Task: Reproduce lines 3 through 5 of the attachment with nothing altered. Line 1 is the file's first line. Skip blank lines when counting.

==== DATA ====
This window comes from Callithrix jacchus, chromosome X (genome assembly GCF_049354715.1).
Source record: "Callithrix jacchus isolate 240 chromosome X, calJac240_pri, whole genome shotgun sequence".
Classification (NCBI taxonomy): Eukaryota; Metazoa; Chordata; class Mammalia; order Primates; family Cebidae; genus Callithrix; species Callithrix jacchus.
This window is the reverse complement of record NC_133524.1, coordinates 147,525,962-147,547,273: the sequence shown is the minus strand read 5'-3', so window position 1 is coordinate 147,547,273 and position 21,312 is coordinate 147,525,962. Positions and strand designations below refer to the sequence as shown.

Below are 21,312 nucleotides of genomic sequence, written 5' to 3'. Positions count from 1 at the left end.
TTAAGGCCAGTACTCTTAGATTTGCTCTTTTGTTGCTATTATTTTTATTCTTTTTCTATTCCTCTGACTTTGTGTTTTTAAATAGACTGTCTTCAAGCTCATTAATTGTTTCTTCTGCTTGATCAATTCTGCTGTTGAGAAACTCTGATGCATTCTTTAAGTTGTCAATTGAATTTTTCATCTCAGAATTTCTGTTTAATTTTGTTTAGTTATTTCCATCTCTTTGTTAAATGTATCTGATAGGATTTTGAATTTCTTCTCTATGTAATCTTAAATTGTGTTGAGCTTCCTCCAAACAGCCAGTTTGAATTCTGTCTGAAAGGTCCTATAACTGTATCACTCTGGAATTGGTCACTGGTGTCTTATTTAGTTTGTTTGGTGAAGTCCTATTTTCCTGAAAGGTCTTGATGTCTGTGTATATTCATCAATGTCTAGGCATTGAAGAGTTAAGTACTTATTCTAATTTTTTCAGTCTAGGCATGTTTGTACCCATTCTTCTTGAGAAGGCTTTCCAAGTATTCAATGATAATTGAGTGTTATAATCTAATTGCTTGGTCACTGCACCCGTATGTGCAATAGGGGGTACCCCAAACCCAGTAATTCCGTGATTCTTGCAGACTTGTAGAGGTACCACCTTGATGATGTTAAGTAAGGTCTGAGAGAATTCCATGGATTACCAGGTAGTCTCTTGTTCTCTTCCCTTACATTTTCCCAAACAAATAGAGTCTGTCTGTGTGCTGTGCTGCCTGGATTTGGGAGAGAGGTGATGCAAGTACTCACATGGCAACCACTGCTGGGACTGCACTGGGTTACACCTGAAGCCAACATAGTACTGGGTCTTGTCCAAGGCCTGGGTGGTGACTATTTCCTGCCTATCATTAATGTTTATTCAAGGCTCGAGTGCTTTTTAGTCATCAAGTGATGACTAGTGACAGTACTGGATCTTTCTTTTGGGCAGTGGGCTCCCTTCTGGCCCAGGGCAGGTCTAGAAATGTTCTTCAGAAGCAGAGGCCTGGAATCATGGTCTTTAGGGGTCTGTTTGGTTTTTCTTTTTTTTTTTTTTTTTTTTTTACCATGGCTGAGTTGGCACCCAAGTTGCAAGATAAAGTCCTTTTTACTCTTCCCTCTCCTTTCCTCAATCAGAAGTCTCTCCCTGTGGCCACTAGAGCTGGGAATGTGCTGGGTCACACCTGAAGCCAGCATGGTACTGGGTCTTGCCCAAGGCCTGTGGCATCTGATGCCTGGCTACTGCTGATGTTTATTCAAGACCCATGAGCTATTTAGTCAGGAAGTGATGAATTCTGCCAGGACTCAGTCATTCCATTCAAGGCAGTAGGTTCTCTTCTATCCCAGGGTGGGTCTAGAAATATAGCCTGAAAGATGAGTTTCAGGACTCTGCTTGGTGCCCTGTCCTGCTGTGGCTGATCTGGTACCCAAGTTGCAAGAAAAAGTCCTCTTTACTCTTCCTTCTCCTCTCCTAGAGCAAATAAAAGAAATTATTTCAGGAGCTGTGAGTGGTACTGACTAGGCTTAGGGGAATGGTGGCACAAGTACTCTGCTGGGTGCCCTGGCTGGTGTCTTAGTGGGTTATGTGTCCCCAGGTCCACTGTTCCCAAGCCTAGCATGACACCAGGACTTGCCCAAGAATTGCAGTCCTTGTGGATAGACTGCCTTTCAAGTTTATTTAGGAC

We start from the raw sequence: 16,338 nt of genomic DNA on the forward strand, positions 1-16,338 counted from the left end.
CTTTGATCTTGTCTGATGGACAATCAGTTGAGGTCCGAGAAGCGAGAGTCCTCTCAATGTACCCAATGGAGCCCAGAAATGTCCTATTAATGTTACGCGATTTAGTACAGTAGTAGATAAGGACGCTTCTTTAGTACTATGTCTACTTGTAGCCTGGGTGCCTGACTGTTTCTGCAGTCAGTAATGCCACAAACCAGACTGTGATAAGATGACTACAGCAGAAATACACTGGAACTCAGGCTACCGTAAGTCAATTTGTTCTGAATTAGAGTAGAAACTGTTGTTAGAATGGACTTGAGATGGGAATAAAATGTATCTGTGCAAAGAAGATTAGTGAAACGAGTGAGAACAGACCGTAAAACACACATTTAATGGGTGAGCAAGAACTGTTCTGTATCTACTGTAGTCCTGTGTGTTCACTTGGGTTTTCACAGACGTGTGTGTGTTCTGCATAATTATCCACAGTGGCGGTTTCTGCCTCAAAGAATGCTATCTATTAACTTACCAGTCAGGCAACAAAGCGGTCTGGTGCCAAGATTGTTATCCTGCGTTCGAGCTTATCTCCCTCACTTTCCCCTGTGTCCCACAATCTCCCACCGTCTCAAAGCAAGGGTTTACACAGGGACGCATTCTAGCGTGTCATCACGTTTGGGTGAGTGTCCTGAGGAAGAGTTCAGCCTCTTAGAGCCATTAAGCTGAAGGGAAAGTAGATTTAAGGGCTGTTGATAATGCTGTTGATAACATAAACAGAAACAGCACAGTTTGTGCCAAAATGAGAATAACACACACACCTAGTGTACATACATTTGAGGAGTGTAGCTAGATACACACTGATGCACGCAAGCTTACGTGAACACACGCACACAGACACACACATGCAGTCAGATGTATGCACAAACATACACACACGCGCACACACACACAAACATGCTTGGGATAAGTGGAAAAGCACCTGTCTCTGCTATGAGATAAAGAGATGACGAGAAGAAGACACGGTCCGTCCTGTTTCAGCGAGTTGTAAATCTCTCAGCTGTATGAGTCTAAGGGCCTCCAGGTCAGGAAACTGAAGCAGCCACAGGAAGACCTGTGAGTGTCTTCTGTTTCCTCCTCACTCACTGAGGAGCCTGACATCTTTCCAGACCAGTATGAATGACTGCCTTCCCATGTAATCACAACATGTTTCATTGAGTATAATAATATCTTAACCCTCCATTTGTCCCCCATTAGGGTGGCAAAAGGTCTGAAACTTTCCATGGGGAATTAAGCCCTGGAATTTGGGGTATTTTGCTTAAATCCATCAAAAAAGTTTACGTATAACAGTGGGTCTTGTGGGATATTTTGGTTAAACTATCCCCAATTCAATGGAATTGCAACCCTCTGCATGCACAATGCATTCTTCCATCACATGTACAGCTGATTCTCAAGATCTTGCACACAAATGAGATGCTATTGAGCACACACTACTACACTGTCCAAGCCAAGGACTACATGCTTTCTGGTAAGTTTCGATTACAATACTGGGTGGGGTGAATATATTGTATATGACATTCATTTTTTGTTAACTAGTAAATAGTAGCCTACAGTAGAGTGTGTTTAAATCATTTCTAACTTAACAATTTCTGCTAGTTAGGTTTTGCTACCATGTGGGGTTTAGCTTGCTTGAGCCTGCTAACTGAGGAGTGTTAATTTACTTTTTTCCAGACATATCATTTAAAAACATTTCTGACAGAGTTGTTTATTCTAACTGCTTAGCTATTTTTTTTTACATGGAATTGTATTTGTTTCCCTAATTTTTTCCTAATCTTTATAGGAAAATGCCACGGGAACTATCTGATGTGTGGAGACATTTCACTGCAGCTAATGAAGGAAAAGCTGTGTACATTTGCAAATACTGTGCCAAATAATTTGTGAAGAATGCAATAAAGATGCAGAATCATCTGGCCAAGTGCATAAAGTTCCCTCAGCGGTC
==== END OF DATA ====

Classification (NCBI taxonomy): Eukaryota; Metazoa; Chordata; class Mammalia; order Primates; family Cebidae; genus Callithrix; species Callithrix jacchus.
This window is the reverse complement of record NC_133524.1, coordinates 147,525,962-147,547,273: the sequence shown is the minus strand read 5'-3', so window position 1 is coordinate 147,547,273 and position 21,312 is coordinate 147,525,962. Positions and strand designations below refer to the sequence as shown.

Below are 21,312 nucleotides of genomic sequence, written 5' to 3'. Positions count from 1 at the left end.